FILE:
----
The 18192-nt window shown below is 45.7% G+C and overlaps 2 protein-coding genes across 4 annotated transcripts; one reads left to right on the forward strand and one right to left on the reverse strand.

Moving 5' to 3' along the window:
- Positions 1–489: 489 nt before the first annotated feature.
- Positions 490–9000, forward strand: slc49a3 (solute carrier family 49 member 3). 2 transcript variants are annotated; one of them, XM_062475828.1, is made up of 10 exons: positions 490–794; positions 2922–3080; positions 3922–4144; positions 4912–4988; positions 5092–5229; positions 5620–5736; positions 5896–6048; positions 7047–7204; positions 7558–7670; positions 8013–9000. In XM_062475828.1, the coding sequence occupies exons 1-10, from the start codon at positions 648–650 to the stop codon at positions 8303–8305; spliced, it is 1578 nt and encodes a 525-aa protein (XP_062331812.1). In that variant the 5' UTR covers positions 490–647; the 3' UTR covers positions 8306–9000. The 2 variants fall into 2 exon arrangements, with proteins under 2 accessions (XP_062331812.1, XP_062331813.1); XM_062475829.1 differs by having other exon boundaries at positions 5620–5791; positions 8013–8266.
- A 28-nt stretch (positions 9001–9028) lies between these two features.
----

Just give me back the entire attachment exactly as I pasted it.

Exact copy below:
The 18192-nt window shown below is 45.7% G+C and overlaps 2 protein-coding genes across 4 annotated transcripts; one reads left to right on the forward strand and one right to left on the reverse strand.

Moving 5' to 3' along the window:
- Positions 1–489: 489 nt before the first annotated feature.
- Positions 490–9000, forward strand: slc49a3 (solute carrier family 49 member 3). 2 transcript variants are annotated; one of them, XM_062475828.1, is made up of 10 exons: positions 490–794; positions 2922–3080; positions 3922–4144; positions 4912–4988; positions 5092–5229; positions 5620–5736; positions 5896–6048; positions 7047–7204; positions 7558–7670; positions 8013–9000. In XM_062475828.1, the coding sequence occupies exons 1-10, from the start codon at positions 648–650 to the stop codon at positions 8303–8305; spliced, it is 1578 nt and encodes a 525-aa protein (XP_062331812.1). In that variant the 5' UTR covers positions 490–647; the 3' UTR covers positions 8306–9000. The 2 variants fall into 2 exon arrangements, with proteins under 2 accessions (XP_062331812.1, XP_062331813.1); XM_062475829.1 differs by having other exon boundaries at positions 5620–5791; positions 8013–8266.
- A 28-nt stretch (positions 9001–9028) lies between these two features.